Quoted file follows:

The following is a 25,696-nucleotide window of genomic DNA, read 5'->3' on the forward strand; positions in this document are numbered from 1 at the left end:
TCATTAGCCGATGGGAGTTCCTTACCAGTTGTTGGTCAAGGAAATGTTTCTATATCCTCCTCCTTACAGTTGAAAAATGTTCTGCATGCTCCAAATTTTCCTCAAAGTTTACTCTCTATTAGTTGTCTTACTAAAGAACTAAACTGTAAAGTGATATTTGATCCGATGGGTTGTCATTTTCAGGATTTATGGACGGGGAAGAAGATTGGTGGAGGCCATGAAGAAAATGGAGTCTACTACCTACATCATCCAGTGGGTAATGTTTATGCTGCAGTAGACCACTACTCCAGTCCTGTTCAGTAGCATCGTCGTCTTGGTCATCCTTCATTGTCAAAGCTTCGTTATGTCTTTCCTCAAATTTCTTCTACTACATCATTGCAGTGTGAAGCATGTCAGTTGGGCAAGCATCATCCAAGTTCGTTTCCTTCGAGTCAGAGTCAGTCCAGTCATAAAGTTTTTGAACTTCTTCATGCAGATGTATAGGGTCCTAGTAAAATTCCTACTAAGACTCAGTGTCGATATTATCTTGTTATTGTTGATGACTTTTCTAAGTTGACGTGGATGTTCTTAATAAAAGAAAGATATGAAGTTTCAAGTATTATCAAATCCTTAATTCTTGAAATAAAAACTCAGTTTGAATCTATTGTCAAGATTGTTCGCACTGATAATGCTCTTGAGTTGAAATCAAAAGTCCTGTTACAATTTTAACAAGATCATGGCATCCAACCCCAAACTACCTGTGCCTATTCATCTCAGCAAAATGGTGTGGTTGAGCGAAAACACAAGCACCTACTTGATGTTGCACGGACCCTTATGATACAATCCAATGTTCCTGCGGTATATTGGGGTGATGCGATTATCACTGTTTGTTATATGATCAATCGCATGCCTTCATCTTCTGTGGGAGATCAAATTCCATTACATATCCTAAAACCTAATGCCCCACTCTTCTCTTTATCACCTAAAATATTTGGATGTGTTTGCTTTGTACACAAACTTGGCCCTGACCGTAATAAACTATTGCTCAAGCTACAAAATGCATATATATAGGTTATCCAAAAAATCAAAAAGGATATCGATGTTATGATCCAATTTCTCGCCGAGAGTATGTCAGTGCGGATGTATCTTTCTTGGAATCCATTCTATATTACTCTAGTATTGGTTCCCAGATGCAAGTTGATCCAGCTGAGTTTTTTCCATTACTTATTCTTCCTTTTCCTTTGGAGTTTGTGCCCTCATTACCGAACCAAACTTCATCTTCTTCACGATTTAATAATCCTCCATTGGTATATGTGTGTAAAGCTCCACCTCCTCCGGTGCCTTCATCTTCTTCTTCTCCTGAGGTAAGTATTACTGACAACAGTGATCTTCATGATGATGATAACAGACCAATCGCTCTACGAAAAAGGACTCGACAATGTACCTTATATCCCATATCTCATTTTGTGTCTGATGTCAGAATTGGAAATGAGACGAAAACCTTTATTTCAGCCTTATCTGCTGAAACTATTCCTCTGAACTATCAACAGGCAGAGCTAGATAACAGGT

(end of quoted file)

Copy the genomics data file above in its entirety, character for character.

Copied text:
The following is a 25,696-nucleotide window of genomic DNA, read 5'->3' on the forward strand; positions in this document are numbered from 1 at the left end:
TCATTAGCCGATGGGAGTTCCTTACCAGTTGTTGGTCAAGGAAATGTTTCTATATCCTCCTCCTTACAGTTGAAAAATGTTCTGCATGCTCCAAATTTTCCTCAAAGTTTACTCTCTATTAGTTGTCTTACTAAAGAACTAAACTGTAAAGTGATATTTGATCCGATGGGTTGTCATTTTCAGGATTTATGGACGGGGAAGAAGATTGGTGGAGGCCATGAAGAAAATGGAGTCTACTACCTACATCATCCAGTGGGTAATGTTTATGCTGCAGTAGACCACTACTCCAGTCCTGTTCAGTAGCATCGTCGTCTTGGTCATCCTTCATTGTCAAAGCTTCGTTATGTCTTTCCTCAAATTTCTTCTACTACATCATTGCAGTGTGAAGCATGTCAGTTGGGCAAGCATCATCCAAGTTCGTTTCCTTCGAGTCAGAGTCAGTCCAGTCATAAAGTTTTTGAACTTCTTCATGCAGATGTATAGGGTCCTAGTAAAATTCCTACTAAGACTCAGTGTCGATATTATCTTGTTATTGTTGATGACTTTTCTAAGTTGACGTGGATGTTCTTAATAAAAGAAAGATATGAAGTTTCAAGTATTATCAAATCCTTAATTCTTGAAATAAAAACTCAGTTTGAATCTATTGTCAAGATTGTTCGCACTGATAATGCTCTTGAGTTGAAATCAAAAGTCCTGTTACAATTTTAACAAGATCATGGCATCCAACCCCAAACTACCTGTGCCTATTCATCTCAGCAAAATGGTGTGGTTGAGCGAAAACACAAGCACCTACTTGATGTTGCACGGACCCTTATGATACAATCCAATGTTCCTGCGGTATATTGGGGTGATGCGATTATCACTGTTTGTTATATGATCAATCGCATGCCTTCATCTTCTGTGGGAGATCAAATTCCATTACATATCCTAAAACCTAATGCCCCACTCTTCTCTTTATCACCTAAAATATTTGGATGTGTTTGCTTTGTACACAAACTTGGCCCTGACCGTAATAAACTATTGCTCAAGCTACAAAATGCATATATATAGGTTATCCAAAAAATCAAAAAGGATATCGATGTTATGATCCAATTTCTCGCCGAGAGTATGTCAGTGCGGATGTATCTTTCTTGGAATCCATTCTATATTACTCTAGTATTGGTTCCCAGATGCAAGTTGATCCAGCTGAGTTTTTTCCATTACTTATTCTTCCTTTTCCTTTGGAGTTTGTGCCCTCATTACCGAACCAAACTTCATCTTCTTCACGATTTAATAATCCTCCATTGGTATATGTGTGTAAAGCTCCACCTCCTCCGGTGCCTTCATCTTCTTCTTCTCCTGAGGTAAGTATTACTGACAACAGTGATCTTCATGATGATGATAACAGACCAATCGCTCTACGAAAAAGGACTCGACAATGTACCTTATATCCCATATCTCATTTTGTGTCTGATGTCAGAATTGGAAATGAGACGAAAACCTTTATTTCAGCCTTATCTGCTGAAACTATTCCTCTGAACTATCAACAGGCAGAGCTAGATAACAGGT